Frank (Elijah Wood) in “Maniac” (2012). Point-of-view shots run throughout this remake of the same-titled 1980 slasher and again position viewers in the place of the sadistic killer. His face often glimpsed only in mirrors and the like, Frank stalks, brutally murders and then scalps his victims. Usually. Except in the case of the older Rita, who, reminding him of his prostitute mother, incites him to such rage that he doesn’t even have the decency to kill her before he scalps her. He then places the bloody scalps on mannequins in his uber-disgusting lair. The film posits the question, could a guy like this find love? Well … no.

Original artwork "Maniac Elijah Wood 1" by Arina. Used with the artist's permission. See more work from this artist at Deviant Art.

6. Max Cady in 'Cape Fear.'
6. Max Cady in 'Cape Fear.' Mahyar Charejoo.

6. Max Cady in 'Cape Fear.'

Max Cady (Robert Mitchum) in “Cape Fear” (1962). After release of convicted rapist Cady following time served, he finds attorney Bowden, who he blames for his incarceration. Cady begins tormenting Bowden and his family by watching them menacingly at a bowling alley, prowling around their house, and ogling Bowden’s 14-yr.-old daughter both outside her school and at a boat dock, prior to his full-fledged assault. Mitchum plays the role so masterfully that one needs only look at his face as he watches her to fathom his alarming intentions towards the young girl. Newsweek has ranked Mitchum’s Cady in the top ten best movie villains, while Cady charts at #28 on the American Film Institute’s list.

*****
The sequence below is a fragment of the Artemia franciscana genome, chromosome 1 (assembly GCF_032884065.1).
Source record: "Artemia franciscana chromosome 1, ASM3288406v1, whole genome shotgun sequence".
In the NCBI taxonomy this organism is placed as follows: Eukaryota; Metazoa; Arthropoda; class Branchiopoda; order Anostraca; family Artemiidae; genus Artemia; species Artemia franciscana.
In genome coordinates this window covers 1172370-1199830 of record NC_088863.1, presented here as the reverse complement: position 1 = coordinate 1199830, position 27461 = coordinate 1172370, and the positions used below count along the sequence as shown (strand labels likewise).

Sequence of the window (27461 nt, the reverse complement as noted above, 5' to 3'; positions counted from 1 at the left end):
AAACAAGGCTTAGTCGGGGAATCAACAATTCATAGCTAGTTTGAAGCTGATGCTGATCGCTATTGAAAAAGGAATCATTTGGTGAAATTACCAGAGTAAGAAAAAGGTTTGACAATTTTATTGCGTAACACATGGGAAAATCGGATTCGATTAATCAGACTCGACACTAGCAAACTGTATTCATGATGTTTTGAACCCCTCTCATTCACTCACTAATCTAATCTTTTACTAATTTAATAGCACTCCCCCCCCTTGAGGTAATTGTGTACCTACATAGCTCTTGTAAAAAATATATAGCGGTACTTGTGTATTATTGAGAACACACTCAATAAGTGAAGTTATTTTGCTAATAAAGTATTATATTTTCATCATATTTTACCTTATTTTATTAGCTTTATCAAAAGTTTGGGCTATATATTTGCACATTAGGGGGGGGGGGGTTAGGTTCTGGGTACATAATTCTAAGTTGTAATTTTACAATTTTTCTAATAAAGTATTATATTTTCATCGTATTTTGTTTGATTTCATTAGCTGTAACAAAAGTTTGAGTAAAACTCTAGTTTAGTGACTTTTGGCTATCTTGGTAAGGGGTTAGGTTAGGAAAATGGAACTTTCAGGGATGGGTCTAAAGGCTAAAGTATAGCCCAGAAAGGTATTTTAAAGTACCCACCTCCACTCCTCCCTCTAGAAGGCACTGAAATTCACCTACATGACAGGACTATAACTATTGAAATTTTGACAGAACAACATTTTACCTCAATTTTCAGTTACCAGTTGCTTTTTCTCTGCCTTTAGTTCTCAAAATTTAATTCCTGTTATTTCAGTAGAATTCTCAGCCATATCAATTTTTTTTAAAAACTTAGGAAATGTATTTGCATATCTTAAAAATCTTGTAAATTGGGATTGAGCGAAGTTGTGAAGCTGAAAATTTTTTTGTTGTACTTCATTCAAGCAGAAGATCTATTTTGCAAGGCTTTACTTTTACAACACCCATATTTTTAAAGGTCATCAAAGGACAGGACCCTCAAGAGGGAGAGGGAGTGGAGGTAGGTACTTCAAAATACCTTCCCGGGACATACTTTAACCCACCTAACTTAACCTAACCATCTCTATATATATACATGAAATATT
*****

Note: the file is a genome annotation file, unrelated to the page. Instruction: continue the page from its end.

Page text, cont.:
Original artwork "Robert Mitchum" by Mahyar Charejoo. Used with the artist's permission. See more work by this artist at Deviant Art.

5. The killer in 'Opera.'
5. The killer in 'Opera.' Laura EN.

5. The killer in 'Opera.'

The killer in “Opera” (1987). The forced voyeurism of the victim represents the most unusual and stunning aspect of Dario Argento’s “Opera.” A man terrorizes Betty (Cristina Marsillach) by taping pins so that she cannot close her eyes and must watch as he commits brutal murders. Thus, he thrusts upon her a sort of complicity in the killings.  Betty’s horrific dreams about her mother indicate there may be some forgotten incidents in her past that led the killer to target her.